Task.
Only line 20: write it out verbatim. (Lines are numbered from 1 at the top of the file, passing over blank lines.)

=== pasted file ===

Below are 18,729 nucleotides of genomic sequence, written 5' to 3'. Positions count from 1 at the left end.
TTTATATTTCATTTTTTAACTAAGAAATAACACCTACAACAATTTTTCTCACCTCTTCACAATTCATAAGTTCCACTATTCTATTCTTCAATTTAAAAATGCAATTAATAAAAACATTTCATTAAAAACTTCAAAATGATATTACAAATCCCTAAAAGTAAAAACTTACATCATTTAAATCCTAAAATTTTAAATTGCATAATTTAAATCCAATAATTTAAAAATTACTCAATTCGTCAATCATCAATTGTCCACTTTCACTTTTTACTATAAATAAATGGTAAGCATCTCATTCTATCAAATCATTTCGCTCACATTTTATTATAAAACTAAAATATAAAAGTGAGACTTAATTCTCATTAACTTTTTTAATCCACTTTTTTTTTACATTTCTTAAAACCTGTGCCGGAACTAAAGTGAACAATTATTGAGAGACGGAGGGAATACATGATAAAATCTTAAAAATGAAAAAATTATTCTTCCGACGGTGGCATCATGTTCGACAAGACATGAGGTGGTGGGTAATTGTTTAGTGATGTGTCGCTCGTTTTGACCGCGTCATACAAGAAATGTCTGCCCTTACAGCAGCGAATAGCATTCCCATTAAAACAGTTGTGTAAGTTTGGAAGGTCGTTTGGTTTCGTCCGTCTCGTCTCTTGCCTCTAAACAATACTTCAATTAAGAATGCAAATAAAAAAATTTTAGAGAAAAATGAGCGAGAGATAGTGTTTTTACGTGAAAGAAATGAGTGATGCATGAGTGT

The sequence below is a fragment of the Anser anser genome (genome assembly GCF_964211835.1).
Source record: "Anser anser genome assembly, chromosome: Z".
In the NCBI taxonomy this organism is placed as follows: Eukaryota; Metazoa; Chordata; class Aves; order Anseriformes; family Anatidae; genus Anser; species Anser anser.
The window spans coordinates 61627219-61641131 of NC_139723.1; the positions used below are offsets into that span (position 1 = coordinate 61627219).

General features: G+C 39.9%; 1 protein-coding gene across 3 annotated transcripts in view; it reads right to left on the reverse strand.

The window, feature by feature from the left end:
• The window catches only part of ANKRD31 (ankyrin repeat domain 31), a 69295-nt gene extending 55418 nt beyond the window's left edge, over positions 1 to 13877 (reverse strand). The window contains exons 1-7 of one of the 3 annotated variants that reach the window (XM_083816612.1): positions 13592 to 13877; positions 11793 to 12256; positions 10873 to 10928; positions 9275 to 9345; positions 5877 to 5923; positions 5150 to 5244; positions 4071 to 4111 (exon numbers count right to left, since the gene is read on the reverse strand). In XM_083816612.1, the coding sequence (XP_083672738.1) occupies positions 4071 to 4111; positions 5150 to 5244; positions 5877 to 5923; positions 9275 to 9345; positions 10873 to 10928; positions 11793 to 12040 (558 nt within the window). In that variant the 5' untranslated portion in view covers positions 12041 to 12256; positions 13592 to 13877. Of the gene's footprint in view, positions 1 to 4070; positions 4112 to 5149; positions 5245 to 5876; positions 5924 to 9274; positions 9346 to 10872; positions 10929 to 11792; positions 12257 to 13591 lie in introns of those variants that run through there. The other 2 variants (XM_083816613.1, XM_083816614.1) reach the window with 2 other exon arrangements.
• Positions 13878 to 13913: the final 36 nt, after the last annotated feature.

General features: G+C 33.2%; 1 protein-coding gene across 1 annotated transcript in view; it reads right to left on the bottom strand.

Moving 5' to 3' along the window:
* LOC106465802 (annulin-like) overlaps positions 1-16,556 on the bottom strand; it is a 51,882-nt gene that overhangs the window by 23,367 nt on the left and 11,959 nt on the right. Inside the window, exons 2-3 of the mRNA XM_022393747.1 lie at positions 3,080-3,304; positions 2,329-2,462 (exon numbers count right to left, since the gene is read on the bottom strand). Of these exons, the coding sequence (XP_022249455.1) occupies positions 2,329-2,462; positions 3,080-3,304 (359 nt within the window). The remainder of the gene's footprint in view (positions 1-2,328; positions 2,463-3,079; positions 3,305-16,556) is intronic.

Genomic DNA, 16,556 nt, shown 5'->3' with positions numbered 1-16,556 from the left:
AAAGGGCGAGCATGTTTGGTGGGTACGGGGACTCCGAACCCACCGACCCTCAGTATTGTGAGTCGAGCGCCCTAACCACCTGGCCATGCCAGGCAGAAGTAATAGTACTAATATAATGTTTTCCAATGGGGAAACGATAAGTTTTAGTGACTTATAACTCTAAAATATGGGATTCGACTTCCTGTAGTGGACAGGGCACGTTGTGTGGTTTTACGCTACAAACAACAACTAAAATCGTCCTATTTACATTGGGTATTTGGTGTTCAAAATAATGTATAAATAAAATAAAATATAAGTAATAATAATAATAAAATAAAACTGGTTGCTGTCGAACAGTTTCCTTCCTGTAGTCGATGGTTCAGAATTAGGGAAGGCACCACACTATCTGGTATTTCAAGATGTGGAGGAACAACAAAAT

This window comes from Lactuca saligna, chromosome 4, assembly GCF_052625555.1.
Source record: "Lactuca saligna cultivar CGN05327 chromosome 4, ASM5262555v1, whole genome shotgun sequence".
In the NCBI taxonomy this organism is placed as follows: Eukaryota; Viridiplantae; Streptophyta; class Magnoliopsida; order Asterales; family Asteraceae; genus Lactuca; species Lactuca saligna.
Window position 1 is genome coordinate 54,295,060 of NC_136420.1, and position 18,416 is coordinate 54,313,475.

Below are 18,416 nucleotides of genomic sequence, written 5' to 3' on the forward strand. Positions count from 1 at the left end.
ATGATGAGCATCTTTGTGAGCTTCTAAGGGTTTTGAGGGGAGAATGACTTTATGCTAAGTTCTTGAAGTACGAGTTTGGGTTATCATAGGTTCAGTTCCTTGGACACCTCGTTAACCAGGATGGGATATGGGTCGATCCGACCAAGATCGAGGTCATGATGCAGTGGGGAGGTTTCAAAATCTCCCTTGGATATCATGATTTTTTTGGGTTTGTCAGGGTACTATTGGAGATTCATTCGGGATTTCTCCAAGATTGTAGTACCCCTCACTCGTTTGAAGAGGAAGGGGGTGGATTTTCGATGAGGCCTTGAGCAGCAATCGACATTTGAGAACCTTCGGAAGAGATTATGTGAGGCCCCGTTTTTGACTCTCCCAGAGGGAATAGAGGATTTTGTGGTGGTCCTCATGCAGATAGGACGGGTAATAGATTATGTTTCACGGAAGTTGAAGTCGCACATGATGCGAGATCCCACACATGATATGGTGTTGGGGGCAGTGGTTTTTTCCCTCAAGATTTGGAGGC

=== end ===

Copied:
Below are 18,416 nucleotides of genomic sequence, written 5' to 3' on the forward strand. Positions count from 1 at the left end.